jd557 / minart

A minimal scala library to draw images in a JVM/Javascript/Native canvas

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Minart is a very minimalistic Scala library to put pixels in a canvas.

It's mostly useful for small toy projects or prototypes that deal with generative art or software rendering.

Minart is still in a 0.x version. Quoting the semver specification:

Major version zero (0.y.z) is for initial development. Anything MAY change at any time. The public API SHOULD NOT be considered stable.


  • JVM, JS and Native support
  • Small footprint
  • Double buffered canvas
  • Integer scaling
  • Keyboard and pointer input

Getting Started

The Canvas

The Canvas, which provides the operations required to draw on the window and read inputs:

  • putPixel(x: Int, y: Int, color: Color): Unit
  • getBackbufferPixel(x: Int, y: Int): Color
  • getBackbufferPixel(): Vector[Vector[Color]]
  • clear(resources: Set[Canvas.Resource]): Unit
  • redraw(): Unit
  • getKeyboardInput(): KeyboardInput
  • getPointerInput(): PointerInput
  • settings: Canvas.Settings
  • changeSettings(newSettings: Canvas.Settings): Unit

Creating a Canvas

The simplest way to create a Canvas is to simply create a default canvas with Canvas.default(settings: Canvas.Settings) (e.g. Canvas.default(Canvas.Settings(width = 640, height = 480))).

This will immediately create a window that can manipulated with the canvas operations.

In practice, it's sometimes cumbersome to have the constructor perform side-effects like creating the window, so it is recommended to use the default CanvasManager instead, with CanvasManager.default().

The CanvasManager has a single init(settings: Canvas.Settings) method, that creates and returns a LowLevelCanvas (a Canvas with an extra destroy operation).

The RenderLoop

While Minart provides Canvas implementations for the JVM, JS and Native, writing cross compatible render loops is not trivial (JavaScript render loops work with callbacks, native render loops with SDL need to read the SDL events to see if the window was closed...).

To tackle this problem, the RenderLoop abstraction provides helpful operations to handle the render loops.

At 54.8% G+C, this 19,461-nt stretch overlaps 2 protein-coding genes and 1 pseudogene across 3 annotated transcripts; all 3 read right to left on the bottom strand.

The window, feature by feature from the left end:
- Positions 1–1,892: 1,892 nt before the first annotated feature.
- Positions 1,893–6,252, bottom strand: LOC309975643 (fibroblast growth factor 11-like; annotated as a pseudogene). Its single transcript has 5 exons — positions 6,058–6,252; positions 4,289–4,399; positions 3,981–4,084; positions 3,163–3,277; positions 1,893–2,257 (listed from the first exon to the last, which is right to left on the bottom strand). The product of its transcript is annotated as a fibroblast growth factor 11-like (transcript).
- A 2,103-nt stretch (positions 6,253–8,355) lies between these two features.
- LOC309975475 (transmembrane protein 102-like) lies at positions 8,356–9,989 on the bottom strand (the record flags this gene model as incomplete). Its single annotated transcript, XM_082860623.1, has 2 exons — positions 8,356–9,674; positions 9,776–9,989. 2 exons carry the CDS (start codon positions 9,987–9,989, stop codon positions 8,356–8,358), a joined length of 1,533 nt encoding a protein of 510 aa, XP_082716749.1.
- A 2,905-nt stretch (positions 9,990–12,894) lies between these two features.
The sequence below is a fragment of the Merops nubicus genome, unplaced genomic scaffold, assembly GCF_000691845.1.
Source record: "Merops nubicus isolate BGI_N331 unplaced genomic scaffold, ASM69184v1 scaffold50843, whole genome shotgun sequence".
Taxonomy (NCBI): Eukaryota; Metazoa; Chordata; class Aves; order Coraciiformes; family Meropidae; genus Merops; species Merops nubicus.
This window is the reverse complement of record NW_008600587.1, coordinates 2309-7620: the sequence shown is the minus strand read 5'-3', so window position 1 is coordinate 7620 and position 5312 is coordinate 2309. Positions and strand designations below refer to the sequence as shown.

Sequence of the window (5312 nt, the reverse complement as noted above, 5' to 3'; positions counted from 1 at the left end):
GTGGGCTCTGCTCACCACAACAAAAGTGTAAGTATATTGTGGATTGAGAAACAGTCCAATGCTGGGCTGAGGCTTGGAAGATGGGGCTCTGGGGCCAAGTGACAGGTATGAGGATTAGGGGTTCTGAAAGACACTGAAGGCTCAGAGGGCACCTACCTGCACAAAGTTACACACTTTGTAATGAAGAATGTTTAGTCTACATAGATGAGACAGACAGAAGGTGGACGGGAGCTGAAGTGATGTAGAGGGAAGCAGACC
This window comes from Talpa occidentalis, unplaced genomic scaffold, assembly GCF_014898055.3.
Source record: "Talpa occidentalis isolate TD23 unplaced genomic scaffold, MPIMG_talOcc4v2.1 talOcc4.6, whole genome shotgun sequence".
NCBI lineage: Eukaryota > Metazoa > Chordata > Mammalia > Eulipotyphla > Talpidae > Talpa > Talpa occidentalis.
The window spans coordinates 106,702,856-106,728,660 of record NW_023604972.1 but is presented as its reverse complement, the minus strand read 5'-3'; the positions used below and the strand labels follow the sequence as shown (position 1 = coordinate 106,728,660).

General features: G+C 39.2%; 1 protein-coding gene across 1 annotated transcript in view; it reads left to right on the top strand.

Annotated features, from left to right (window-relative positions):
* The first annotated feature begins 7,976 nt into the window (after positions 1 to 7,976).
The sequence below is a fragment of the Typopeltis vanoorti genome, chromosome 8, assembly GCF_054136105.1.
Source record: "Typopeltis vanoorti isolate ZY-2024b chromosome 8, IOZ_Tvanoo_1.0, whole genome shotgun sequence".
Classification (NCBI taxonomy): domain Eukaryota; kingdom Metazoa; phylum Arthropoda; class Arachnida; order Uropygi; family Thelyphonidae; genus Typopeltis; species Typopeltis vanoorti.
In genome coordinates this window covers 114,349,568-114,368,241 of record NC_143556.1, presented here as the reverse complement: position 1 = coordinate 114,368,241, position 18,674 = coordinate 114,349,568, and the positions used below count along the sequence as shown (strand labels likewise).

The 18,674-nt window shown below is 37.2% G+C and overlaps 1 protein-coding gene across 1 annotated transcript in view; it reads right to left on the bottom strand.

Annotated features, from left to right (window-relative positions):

It also takes care of creating and destroying the window.

Note that clear/redraw still need to be called manually (since in some cases, it might be useful to not call those methods, especially clear).

  • singleFrame(canvasManager: CanvasManager, canvasSettings: Canvas.Settings, renderFrame: Canvas => Unit)
  • infiniteRenderLoop(canvasManager: CanvasManager, canvasSettings: Canvas.Settings, renderFrame: Canvas => Unit, frameRate: FrameRate): Unit
  • infiniteRenderLoop[S](canvasManager: CanvasManager, canvasSettings: Canvas.Settings, initialState: S, renderFrame: Canvas => Unit, frameRate: FrameRate): Unit
  • finiteRenderLoop[S](canvasManager: CanvasManager, canvasSettings: Canvas.Settings, initialState: S, renderFrame: Canvas => Unit, terminateWhen: S => Boolean, frameRate: FrameRate): Unit

Sample Usage

To include minart, simply add minart-core to your project:

libraryDependencies += "eu.joaocosta" %% "minart-core" % "0.2.2"

The examples folder contains some sample code.

Here's a simple example that renders a color gradient to a screen:

import eu.joaocosta.minart.backend.defaults._
import eu.joaocosta.minart.core._

val canvasSettings = Canvas.Settings(
  width = 128,
  height = 128,
  scale = 4)

  c => {
    for {
      x <- (0 until c.settings.width)
      y <- (0 until c.settings.height)
    } {
      val color = Color((255 * x.toDouble / c.settings.width).toInt, (255 * y.toDouble / c.settings.height).toInt, 255)
      c.putPixel(x, y, color)

Multiplatform support

To compile for different platforms, one needs to either use import eu.joaocosta.minart.backend.defaults._ package and use the default method or use the correct Canvas and RenderLoop.

The following canvas and render loops are available:

  • All: PpmCanvas
  • JVM: AwtCanvas and JavaRenderLoop
  • JS: HtmlCanvas and JsRenderLoop
  • Native: SdlCanvas and SdlRenderLoop